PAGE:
Studies have proven the great impact of music lessons on the mental and developmental growth of young children. Even so, such a process is easier said than done, as children are not easily encouraged to focus on one activity. How can we as educators and parents work together to make learning an instrument in the younger stages a possibility?
1. Set Organized Goals
It can take a while for children to complete goals as their attention span in the younger ages is limited. Educators and parents must set specific goals related to growth, not progressing until each one is complete. Students will, in turn, be satisfied with the progress, and will be encouraged to continue. Praise, in moderation, is vital to success, parents!
2. Variety of Activities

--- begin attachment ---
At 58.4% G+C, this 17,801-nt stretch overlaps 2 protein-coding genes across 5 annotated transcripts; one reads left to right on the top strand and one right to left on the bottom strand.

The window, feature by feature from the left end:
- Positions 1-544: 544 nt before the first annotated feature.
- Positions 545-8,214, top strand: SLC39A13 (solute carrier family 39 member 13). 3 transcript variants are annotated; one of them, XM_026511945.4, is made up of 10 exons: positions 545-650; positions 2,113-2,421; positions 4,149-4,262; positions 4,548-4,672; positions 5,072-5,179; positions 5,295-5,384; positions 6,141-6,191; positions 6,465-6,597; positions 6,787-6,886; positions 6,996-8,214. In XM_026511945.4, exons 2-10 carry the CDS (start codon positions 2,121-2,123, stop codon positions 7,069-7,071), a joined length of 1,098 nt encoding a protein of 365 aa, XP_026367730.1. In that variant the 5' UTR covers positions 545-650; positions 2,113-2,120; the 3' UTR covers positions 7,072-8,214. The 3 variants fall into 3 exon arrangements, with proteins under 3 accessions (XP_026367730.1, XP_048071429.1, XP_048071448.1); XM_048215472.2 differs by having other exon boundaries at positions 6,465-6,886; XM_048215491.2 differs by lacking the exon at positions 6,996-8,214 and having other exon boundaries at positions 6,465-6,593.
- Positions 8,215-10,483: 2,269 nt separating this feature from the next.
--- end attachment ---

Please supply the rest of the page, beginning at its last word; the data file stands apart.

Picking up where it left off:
When organizing lesson plans, teachers must be aware to provide a variety of activities, which will only capture the young child’s attention. Activities which focus on aural, visual, kinesthetic strengths will tailor the teaching method to each student, catering to their various learning styles. Children are not “cookie-cutter” learners, and when we as teachers pay attention to such a fact, the learning experience will be successful and enjoyable for all alike.
3. Regular Practice
Practicing twice or three times a week is not enough at such an educational stage, as, for memorization techniques to kick in, the information must be repeated continuously. The recommended practicing time in the early years is from 10-15 minutes, as most student’s attention span is the greatest in that time slot. Instead of one 20-30 minute practice, students can practice twice a day, each practice time slot approximately 10-15 minutes.
In conclusion, young people must be granted education using a specific method, directed to their strengths and weaknesses. Teaching a young child a musical instrument is not entirely impossible as some think, and when using the proper methods utilized, success is seen. Take the time, invest in the next generation of musicians.